Clare Short on getting rid of Page 3

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Clare Short on getting rid of Page 3

Postby delphyne » Tue Mar 12, 2013 3:59 am

What happened when Clare Short took on the might of the Sun, the UK's biggest selling newspaper owned by Rupert Murdoch, to attempt to get soft porn pictures of women taken out of Britain's tabloids:

The vote was 97 in favour, 56 against. I had won permission to bring in my Bill.

The press the next day continued to try to belittle me and my Bill, with the usual sexual innuendo and ugly photos. The parliamentary sketches in the so-called ‘quality’ papers were as dismissive as the tabloids. Having skimmed the press, I went to the post office to pick up my post in my usual way. I always receive a big bundle of mail but this day was exceptional. The bundle was massive. I hurried to my desk wondering what the letters would say. What I found were hundreds of loving, caring, supportive letters from women. They sent me pictures of their daughters and cards with beautiful pictures of flowers. They wrote to say how much they agreed with me. But the most urgent message was that they were shaking with rage at how I was treated. I was deeply touched by this enormous affection from women I had never met. The strength and loveliness of it far outweighed the humiliation and nastiness I had experienced before.

As the days went by, the letter continued to flow in. They came in their thousands. They were enormously welcome but created real problems for me just in opening and reading them and sorting them from the letters from constituents that urgently needed my help with immediate problems. I involved my mother and sisters in helping me open and sort the mail. I also had to decide how I could possibly reply. It was impossible to write individually to each. I prepared a standard letter and organised my family and friends sitting round on the floor at weekends stuffing replies into envelopes and helping to address them.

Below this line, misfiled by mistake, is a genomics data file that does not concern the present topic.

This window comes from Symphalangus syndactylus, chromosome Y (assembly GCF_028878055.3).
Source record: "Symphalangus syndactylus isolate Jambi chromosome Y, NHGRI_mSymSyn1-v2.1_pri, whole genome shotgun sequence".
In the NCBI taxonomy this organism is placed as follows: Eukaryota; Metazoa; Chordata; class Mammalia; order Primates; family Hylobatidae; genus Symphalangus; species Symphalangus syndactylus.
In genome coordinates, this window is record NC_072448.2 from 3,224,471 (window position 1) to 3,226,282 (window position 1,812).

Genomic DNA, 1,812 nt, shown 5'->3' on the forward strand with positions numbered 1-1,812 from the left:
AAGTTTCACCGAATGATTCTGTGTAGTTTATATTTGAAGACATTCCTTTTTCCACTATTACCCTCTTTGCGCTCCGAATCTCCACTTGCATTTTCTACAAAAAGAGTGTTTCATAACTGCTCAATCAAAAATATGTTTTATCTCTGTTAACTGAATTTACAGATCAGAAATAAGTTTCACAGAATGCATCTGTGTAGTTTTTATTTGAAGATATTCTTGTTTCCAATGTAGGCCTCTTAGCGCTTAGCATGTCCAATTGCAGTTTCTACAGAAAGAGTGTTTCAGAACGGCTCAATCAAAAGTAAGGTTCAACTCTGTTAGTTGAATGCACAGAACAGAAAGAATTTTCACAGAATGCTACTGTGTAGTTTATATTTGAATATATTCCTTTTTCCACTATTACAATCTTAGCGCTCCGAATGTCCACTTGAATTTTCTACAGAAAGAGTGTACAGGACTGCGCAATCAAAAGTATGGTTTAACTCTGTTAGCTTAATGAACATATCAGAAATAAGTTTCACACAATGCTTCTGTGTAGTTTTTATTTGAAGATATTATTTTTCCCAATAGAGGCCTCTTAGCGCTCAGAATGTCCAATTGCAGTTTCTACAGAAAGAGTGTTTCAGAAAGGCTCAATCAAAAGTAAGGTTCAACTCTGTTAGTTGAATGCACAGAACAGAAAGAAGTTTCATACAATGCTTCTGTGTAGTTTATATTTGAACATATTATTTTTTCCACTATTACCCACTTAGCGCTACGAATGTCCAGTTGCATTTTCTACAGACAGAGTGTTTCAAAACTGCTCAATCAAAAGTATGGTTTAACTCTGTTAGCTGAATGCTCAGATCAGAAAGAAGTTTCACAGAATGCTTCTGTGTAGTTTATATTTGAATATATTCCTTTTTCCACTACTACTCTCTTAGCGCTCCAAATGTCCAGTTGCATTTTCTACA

Not only was I deeply moved by the letters, but I was educated too. They said so much, so eloquently. Women of all ages, backgrounds, politics and experiences wrote about their feelings. Some brought me to tears. I remember especially an early letter from a young woman who said she had been raped some time ago. She had blamed herself ever since. But she said that when she heard me say that many women believed that there was a link between the mass circulation of such images and the rape and sexual abuse of women, she had realized for the first time that the attack was not her fault. This meant a lot to her because throughout the rape the man had kept saying that she ought to be on Page 3. She thanked me and said she felt much better. There were letters from who had had breasts removed in cancer operations, who said how much it hurt them that their husbands brought such papers into their house. I remember one who asked me not to write back because her husband would be angry if he knew she had written to me.

There were lots of letters which said ‘I am not a feminist or I didn’t think I was’ but went on to argue vehemently against the damage and insult caused by pornography. Hundreds of women told me how they had hated the pictures for years but never dared to object because they would be accused of being jealous. They said how happy they were to find out that other women felt as they did.

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